Treatment Approach for Children and Adolescents with Hodgkin Lymphoma
By implication, when it is necessary to treat the pelvis, special attention must be given to the ovaries and testes. The ovaries should be relocated, marked with surgical clips, laterally along the iliac wings, or centrally behind the uterus in order to permit appropriate shielding. Ideally, the ovaries should be exposed to less than 3 Gy to preserve fertility. The testes may be incidentally exposed to 5% to 10% of the administered pelvic dose, which may be sufficient to cause transient azoospermia, depending on the total pelvic dose. Multileaf collimation or custom blocking should be used when feasible to block the primary beam; scatter dose to the testes can be minimized with the patient treated in a frog-legged position with a "clamshell" testicular shield. In a very young child (younger than age 5 years), consideration may be given to treating bilateral areas (e.g., both sides of the neck) to avoid growth asymmetry. Growth asymmetry, however, is less of a concern with low radiation doses; unilateral fields are usually appropriate if the disease is unilateral.
Field definition for radiation therapy in unfavorable and advanced Hodgkin lymphoma is variable and protocol dependent. Although IFRT remains the standard when patients are treated with combined modality therapy, restricting radiation therapy to areas of initial bulk disease (generally defined as ?5 cm at the time of disease presentation) or postchemotherapy residual disease (generally defined as ?2 cm or more, or residual positron emission tomography [PET] avidity), is under investigation. The rationale for this is to limit radiation exposure to large portions of the body in patients who often have multifocal disease, including organ invasion. Large-volume radiation therapy can compromise organ function and may limit the intensity of retrieval therapy if relapse occurs. However, as previously stated, the current standard of therapy does include postchemotherapy IFRT for patients with intermediate or advanced disease based on data from the Children's Cancer Study Group  and the German-Austrian Childhood Hodgkin studies.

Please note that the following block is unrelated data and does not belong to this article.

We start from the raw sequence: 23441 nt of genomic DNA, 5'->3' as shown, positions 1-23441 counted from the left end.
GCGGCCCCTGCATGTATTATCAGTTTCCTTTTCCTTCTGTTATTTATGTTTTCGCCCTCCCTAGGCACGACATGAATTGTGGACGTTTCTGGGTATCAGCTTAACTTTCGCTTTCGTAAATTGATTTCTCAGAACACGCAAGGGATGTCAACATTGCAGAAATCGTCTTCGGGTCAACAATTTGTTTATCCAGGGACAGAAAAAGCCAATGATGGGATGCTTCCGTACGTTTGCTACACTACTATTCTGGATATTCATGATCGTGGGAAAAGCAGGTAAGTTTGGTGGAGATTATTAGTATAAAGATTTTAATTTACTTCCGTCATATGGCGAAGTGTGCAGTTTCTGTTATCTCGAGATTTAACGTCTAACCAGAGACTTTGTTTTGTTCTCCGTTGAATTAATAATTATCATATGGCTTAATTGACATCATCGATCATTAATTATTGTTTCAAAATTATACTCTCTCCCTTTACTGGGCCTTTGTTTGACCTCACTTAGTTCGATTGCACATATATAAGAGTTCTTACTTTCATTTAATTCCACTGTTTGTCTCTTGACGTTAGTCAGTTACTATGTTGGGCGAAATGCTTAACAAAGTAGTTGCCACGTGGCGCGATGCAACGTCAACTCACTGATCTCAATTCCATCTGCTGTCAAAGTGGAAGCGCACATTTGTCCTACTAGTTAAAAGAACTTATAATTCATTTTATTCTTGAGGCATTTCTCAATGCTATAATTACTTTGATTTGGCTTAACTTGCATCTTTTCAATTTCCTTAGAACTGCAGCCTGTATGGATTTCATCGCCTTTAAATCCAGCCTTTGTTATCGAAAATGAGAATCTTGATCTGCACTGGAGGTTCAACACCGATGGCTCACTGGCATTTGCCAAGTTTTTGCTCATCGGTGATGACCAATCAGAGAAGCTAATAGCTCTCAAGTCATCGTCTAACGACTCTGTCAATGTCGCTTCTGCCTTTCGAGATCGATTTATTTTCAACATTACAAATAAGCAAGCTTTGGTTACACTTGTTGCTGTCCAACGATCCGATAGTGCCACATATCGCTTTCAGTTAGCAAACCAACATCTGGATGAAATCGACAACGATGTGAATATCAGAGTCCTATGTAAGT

An example of definitions for IFRT is shown in the following table (Table 2), with more restricted definitions increasingly common and protocol-specific.
Table 2. Sample Definitions of Sites and Corresponding Radiation Treatment Fieldsa
a Adapted from Hudson.
b Upper cervical region not treated if supraclavicular involvement is extension of the mediastinal disease.
c Prechemotherapy volume is treated except for lateral borders of the mediastinal field, which is postchemotherapy.
| Involved Node(s)||Radiation Field|
|Cervical||Neck and infraclavicular/supraclavicularb|
|Supraclavicular||Neck and infraclavicular/supraclavicular � axilla|
|Axilla||Axilla � infraclavicular/supraclavicular|
|Mediastinum||Mediastinum, hila, infraclavicular/supraclavicularb,c|
|Spleen||Spleen � para-aortics|
|Para-aortics||Para-aortics � spleen|
|Iliac||Ipsilateral iliac � inguinal + femoral|
|Inguinal||Inguinal + femoral � iliac|
|Femoral||Inguinal + femoral � iliac|
The dose of radiation is also variously defined and often protocol-specific. In general, doses of 15 Gy to 25 Gy are used, with modifications based on patient age, the presence of bulk or residual (postchemotherapy) disease, and normal tissue concerns. In some situations, a boost of 5 Gy is appropriate. The dose may be determined by the response obtained to initial combination chemotherapy. In most trials conducted before 1995, patients achieving a complete response (CR) to initial chemotherapy received LD-IFRT (15-25 Gy). In some studies, patients with partial responses (PR) received higher radiation doses.